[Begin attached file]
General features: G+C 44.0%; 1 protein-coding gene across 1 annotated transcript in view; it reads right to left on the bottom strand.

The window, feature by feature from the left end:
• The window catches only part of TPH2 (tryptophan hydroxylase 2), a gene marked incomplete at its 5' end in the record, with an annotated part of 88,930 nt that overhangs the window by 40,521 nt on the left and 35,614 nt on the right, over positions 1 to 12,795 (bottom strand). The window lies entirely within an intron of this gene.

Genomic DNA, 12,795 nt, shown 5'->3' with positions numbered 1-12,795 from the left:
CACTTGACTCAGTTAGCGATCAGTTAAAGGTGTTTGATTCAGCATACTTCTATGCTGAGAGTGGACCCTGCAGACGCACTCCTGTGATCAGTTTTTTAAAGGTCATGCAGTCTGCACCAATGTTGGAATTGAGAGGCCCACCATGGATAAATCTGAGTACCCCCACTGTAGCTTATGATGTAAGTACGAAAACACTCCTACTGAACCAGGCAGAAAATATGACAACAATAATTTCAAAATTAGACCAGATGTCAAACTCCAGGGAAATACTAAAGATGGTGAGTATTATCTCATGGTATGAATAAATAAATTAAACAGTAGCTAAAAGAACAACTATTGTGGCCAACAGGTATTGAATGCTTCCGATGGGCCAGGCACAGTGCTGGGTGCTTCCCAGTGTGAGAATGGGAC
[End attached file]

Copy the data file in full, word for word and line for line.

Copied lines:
General features: G+C 44.0%; 1 protein-coding gene across 1 annotated transcript in view; it reads right to left on the bottom strand.

The window, feature by feature from the left end:
• The window catches only part of TPH2 (tryptophan hydroxylase 2), a gene marked incomplete at its 5' end in the record, with an annotated part of 88,930 nt that overhangs the window by 40,521 nt on the left and 35,614 nt on the right, over positions 1 to 12,795 (bottom strand). The window lies entirely within an intron of this gene.

Genomic DNA, 12,795 nt, shown 5'->3' with positions numbered 1-12,795 from the left:
CACTTGACTCAGTTAGCGATCAGTTAAAGGTGTTTGATTCAGCATACTTCTATGCTGAGAGTGGACCCTGCAGACGCACTCCTGTGATCAGTTTTTTAAAGGTCATGCAGTCTGCACCAATGTTGGAATTGAGAGGCCCACCATGGATAAATCTGAGTACCCCCACTGTAGCTTATGATGTAAGTACGAAAACACTCCTACTGAACCAGGCAGAAAATATGACAACAATAATTTCAAAATTAGACCAGATGTCAAACTCCAGGGAAATACTAAAGATGGTGAGTATTATCTCATGGTATGAATAAATAAATTAAACAGTAGCTAAAAGAACAACTATTGTGGCCAACAGGTATTGAATGCTTCCGATGGGCCAGGCACAGTGCTGGGTGCTTCCCAGTGTGAGAATGGGAC